I didn't even know I would get a finishers trophy! Everyone should come out for this event next year!
AAAAAaaaaannnddd Sunday I got to hang out with one of my favorite team mates, Nikki and her boyf Nic, and bag Gorgornio peak, FINALLY! This hike is advertised as the hardest of the SoCal peaks, so I was pretty intimidated by the 18 miles, 6,000ft grind, but it went by like the blink of an eye.


The two most memorable parts of the hike were meeting ranger Fisher and drinking root beer floats after. Ranger Fisher was blocking the trail about 4 miles up checking permits, you have to carry one to hike in the Gorgornio wilderness. He had the biggest biceps I've ever seen in person and a lack of sense of humor to match. We spent quite a bit of time imagining how Ranger Fisher keeps in such good shape in the wilderness, bench pressing and dead lifting logs. He also assured us that eventually everyone would get lost in the wilderness... a foreboding warning that fortunately didn't come true on Sunday!The root beer floats were as epic as Ranger Fisher's biceps. We stopped at the Mexican Restaurant in Forest Falls to use the restroom and somehow ended up with huge cups full of ice cream and root beer as well as an entire can of whipped cream. Oh and Nic ordered fried ice cream... We are the healthiest ones!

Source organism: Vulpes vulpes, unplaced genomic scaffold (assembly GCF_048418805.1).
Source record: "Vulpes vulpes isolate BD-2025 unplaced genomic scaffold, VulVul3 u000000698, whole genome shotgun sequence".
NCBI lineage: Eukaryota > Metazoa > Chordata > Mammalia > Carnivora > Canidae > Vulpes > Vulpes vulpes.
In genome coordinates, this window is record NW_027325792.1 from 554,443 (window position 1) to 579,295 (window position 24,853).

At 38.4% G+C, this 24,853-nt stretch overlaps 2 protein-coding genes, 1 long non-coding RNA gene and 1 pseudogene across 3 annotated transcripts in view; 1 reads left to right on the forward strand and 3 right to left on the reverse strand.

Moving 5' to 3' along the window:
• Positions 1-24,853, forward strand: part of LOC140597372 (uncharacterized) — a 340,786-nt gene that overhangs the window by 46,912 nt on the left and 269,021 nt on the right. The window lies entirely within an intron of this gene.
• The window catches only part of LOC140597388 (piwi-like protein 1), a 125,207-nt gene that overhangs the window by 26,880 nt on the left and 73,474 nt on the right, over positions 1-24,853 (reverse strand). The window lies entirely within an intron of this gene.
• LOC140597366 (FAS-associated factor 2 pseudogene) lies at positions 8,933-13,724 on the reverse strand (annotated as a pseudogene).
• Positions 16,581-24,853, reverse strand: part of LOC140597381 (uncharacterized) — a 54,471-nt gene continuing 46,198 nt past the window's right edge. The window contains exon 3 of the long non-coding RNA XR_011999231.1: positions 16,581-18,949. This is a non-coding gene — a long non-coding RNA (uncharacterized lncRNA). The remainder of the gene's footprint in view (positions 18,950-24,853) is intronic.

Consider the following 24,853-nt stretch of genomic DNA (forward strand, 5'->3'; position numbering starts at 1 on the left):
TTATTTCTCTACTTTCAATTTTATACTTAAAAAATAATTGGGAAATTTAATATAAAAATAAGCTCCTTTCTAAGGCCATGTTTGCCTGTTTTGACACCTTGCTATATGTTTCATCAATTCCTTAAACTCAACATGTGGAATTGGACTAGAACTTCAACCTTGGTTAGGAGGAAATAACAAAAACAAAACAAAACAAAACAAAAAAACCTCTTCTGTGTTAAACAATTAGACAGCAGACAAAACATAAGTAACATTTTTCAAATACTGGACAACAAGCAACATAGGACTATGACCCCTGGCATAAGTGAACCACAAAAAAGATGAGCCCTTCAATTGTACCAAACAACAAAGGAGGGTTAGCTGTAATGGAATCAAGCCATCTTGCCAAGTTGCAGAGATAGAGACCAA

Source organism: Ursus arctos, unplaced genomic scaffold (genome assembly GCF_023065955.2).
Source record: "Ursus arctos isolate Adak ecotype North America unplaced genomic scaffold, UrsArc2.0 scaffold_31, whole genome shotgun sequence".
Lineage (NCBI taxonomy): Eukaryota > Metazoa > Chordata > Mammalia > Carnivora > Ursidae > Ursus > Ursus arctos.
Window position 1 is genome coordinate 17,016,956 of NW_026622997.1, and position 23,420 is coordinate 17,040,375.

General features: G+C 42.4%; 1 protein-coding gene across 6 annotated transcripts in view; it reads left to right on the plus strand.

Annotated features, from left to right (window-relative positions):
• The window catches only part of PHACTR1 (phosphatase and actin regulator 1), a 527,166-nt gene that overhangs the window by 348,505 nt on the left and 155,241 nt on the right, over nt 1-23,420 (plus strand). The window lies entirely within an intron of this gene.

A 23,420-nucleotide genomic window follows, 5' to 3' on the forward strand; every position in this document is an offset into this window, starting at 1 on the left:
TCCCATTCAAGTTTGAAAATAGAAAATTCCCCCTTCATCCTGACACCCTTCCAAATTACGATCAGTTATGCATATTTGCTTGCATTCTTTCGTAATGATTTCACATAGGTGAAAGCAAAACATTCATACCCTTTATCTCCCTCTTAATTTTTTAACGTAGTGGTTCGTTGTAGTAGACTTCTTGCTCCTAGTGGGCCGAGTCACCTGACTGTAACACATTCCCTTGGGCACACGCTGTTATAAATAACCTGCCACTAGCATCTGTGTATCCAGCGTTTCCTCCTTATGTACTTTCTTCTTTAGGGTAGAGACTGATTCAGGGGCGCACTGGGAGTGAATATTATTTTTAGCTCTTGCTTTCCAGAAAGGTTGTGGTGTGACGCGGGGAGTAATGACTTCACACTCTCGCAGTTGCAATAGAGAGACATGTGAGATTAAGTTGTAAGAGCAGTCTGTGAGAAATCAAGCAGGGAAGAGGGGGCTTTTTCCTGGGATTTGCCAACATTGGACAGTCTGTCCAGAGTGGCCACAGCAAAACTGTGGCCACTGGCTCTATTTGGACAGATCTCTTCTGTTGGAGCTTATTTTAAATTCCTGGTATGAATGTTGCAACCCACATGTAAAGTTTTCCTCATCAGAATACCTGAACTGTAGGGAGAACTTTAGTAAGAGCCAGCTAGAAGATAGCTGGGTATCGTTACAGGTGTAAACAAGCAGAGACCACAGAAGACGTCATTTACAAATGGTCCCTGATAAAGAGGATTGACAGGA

Post hiking I couldn't help jumping on my bike to explore some new to me trails near Yucaipa. I love riding in new places, late afternoon temps were perfect and the trails in Crafron hills didn't disappoint! Neither did the views of mount San Bernardino! 

Hope everyone in SoCal is making the most of this crazy warm fall. One day we might get rain... One day.